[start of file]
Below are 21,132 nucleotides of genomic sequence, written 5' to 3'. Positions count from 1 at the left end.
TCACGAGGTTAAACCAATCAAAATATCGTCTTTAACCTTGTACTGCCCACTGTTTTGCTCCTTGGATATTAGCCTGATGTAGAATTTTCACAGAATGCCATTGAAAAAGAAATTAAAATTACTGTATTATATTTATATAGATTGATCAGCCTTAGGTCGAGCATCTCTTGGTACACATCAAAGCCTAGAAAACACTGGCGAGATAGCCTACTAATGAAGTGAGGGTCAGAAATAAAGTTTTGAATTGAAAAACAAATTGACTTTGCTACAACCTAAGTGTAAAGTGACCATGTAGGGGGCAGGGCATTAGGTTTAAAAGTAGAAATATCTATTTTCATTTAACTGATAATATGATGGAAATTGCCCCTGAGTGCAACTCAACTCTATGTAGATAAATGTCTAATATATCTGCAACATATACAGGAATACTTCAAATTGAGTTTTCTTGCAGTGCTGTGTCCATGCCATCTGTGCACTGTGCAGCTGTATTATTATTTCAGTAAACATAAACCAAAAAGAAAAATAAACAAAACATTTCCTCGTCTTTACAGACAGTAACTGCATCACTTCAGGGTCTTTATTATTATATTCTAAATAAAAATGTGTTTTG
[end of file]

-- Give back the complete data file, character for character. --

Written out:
Below are 21,132 nucleotides of genomic sequence, written 5' to 3'. Positions count from 1 at the left end.
TCACGAGGTTAAACCAATCAAAATATCGTCTTTAACCTTGTACTGCCCACTGTTTTGCTCCTTGGATATTAGCCTGATGTAGAATTTTCACAGAATGCCATTGAAAAAGAAATTAAAATTACTGTATTATATTTATATAGATTGATCAGCCTTAGGTCGAGCATCTCTTGGTACACATCAAAGCCTAGAAAACACTGGCGAGATAGCCTACTAATGAAGTGAGGGTCAGAAATAAAGTTTTGAATTGAAAAACAAATTGACTTTGCTACAACCTAAGTGTAAAGTGACCATGTAGGGGGCAGGGCATTAGGTTTAAAAGTAGAAATATCTATTTTCATTTAACTGATAATATGATGGAAATTGCCCCTGAGTGCAACTCAACTCTATGTAGATAAATGTCTAATATATCTGCAACATATACAGGAATACTTCAAATTGAGTTTTCTTGCAGTGCTGTGTCCATGCCATCTGTGCACTGTGCAGCTGTATTATTATTTCAGTAAACATAAACCAAAAAGAAAAATAAACAAAACATTTCCTCGTCTTTACAGACAGTAACTGCATCACTTCAGGGTCTTTATTATTATATTCTAAATAAAAATGTGTTTTG